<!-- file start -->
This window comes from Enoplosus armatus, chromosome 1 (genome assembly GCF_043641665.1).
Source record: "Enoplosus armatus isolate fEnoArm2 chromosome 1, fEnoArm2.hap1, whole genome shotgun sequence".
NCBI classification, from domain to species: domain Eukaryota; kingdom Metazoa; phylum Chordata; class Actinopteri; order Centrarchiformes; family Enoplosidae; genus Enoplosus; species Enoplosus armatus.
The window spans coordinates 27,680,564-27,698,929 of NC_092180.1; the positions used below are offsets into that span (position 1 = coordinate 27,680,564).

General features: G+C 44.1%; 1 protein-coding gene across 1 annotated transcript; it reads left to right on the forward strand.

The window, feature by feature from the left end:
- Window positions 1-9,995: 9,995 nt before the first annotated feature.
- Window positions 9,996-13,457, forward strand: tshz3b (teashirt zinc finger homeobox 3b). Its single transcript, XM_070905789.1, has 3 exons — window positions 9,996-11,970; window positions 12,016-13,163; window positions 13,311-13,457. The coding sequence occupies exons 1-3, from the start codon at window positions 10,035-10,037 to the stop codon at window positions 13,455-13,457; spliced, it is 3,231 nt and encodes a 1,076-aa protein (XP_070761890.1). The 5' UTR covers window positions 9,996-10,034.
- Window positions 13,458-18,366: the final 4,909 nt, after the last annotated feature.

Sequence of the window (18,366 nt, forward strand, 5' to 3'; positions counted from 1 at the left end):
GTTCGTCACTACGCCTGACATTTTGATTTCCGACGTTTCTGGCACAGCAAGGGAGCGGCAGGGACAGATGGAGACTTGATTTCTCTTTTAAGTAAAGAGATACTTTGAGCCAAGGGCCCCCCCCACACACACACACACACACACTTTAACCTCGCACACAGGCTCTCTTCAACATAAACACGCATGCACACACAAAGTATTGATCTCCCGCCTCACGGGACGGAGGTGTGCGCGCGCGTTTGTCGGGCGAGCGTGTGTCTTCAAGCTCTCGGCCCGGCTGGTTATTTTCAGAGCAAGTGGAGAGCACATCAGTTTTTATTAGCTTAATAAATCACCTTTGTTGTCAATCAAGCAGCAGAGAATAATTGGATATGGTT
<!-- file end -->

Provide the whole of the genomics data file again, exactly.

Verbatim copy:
This window comes from Enoplosus armatus, chromosome 1 (genome assembly GCF_043641665.1).
Source record: "Enoplosus armatus isolate fEnoArm2 chromosome 1, fEnoArm2.hap1, whole genome shotgun sequence".
NCBI classification, from domain to species: domain Eukaryota; kingdom Metazoa; phylum Chordata; class Actinopteri; order Centrarchiformes; family Enoplosidae; genus Enoplosus; species Enoplosus armatus.
The window spans coordinates 27,680,564-27,698,929 of NC_092180.1; the positions used below are offsets into that span (position 1 = coordinate 27,680,564).

General features: G+C 44.1%; 1 protein-coding gene across 1 annotated transcript; it reads left to right on the forward strand.

The window, feature by feature from the left end:
- Window positions 1-9,995: 9,995 nt before the first annotated feature.
- Window positions 9,996-13,457, forward strand: tshz3b (teashirt zinc finger homeobox 3b). Its single transcript, XM_070905789.1, has 3 exons — window positions 9,996-11,970; window positions 12,016-13,163; window positions 13,311-13,457. The coding sequence occupies exons 1-3, from the start codon at window positions 10,035-10,037 to the stop codon at window positions 13,455-13,457; spliced, it is 3,231 nt and encodes a 1,076-aa protein (XP_070761890.1). The 5' UTR covers window positions 9,996-10,034.
- Window positions 13,458-18,366: the final 4,909 nt, after the last annotated feature.

Sequence of the window (18,366 nt, forward strand, 5' to 3'; positions counted from 1 at the left end):
GTTCGTCACTACGCCTGACATTTTGATTTCCGACGTTTCTGGCACAGCAAGGGAGCGGCAGGGACAGATGGAGACTTGATTTCTCTTTTAAGTAAAGAGATACTTTGAGCCAAGGGCCCCCCCCACACACACACACACACACACTTTAACCTCGCACACAGGCTCTCTTCAACATAAACACGCATGCACACACAAAGTATTGATCTCCCGCCTCACGGGACGGAGGTGTGCGCGCGCGTTTGTCGGGCGAGCGTGTGTCTTCAAGCTCTCGGCCCGGCTGGTTATTTTCAGAGCAAGTGGAGAGCACATCAGTTTTTATTAGCTTAATAAATCACCTTTGTTGTCAATCAAGCAGCAGAGAATAATTGGATATGGTT